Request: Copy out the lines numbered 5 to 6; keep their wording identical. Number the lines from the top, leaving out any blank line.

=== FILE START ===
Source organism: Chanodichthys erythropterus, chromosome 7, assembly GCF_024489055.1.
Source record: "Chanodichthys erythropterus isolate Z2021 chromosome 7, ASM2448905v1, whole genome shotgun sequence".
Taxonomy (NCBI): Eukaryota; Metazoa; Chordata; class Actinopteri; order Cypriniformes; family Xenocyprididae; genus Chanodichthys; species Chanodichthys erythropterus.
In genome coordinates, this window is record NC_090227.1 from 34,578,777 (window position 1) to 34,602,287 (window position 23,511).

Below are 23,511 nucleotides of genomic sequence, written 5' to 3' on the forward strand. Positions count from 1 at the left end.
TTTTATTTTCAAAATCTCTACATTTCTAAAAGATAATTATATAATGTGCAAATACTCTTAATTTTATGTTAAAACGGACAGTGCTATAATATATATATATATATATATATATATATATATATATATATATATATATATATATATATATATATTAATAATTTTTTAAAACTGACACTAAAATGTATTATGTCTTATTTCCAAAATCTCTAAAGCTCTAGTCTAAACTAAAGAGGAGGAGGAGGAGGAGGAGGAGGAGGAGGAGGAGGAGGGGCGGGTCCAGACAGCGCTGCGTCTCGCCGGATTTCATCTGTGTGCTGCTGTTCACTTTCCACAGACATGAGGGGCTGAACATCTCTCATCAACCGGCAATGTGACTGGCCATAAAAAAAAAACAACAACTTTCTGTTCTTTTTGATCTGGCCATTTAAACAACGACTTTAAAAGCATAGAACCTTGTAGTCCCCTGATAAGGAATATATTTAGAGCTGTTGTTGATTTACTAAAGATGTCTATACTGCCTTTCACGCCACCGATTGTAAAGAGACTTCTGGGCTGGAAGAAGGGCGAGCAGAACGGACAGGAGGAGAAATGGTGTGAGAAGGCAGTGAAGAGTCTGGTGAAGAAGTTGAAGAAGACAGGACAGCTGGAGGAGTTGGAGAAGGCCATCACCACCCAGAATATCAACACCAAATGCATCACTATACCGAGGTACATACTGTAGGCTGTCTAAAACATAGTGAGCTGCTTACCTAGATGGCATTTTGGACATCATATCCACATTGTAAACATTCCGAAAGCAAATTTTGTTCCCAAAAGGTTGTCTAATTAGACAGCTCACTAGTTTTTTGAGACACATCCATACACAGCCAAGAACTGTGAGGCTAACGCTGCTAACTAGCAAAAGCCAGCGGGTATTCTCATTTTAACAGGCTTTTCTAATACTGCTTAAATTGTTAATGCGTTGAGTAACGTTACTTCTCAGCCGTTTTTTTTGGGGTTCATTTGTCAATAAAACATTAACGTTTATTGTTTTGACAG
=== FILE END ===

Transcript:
Below are 23,511 nucleotides of genomic sequence, written 5' to 3' on the forward strand. Positions count from 1 at the left end.
TTTTATTTTCAAAATCTCTACATTTCTAAAAGATAATTATATAATGTGCAAATACTCTTAATTTTATGTTAAAACGGACAGTGCTATAATATATATATATATATATATATATATATATATATATATATATATATATATATATATATATATATTAATAATTTTTTAAAACTGACACTAAAATGTATTATGTCTTATTTCCAAAATCTCTAAAGCTCTAGTCTAAACTAAAGAGGAGGAGGAGGAGGAGGAGGAGGAGGAGGAGGAGGAGGGGCGGGTCCAGACAGCGCTGCGTCTCGCCGGATTTCATCTGTGTGCTGCTGTTCACTTTCCACAGACATGAGGGGCTGAACATCTCTCATCAACCGGCAATGTGACTGGCCATAAAAAAAAAACAACAACTTTCTGTTCTTTTTGATCTGGCCATTTAAACAACGACTTTAAAAGCATAGAACCTTGTAGTCCCCTGATAAGGAATATATTTAGAGCTGTTGTTGATTTACTAAAGATGTCTATACTGCCTTTCACGCCACCGATTGTAAAGAGACTTCTGGGCTGGAAGAAGGGCGAGCAGAACGGACAGGAGGAGAAATGGTGTGAGAAGGCAGTGAAGAGTCTGGTGAAGAAGTTGAAGAAGACAGGACAGCTGGAGGAGTTGGAGAAGGCCATCACCACCCAGAATATCAACACCAAATGCATCACTATACCGAGGTACATACTGTAGGCTGTCTAAAACATAGTGAGCTGCTTACCTAGATGGCATTTTGGACATCATATCCACATTGTAAACATTCCGAAAGCAAATTTTGTTCCCAAAAGGTTGTCTAATTAGACAGCTCACTAGTTTTTTGAGACACATCCATACACAGCCAAGAACTGTGAGGCTAACGCTGCTAACTAGCAAAAGCCAGCGGGTATTCTCATTTTAACAGGCTTTTCTAATACTGCTTAAATTGTTAATGCGTTGAGTAACGTTACTTCTCAGCCGTTTTTTTTGGGGTTCATTTGTCAATAAAACATTAACGTTTATTGTTTTGACAG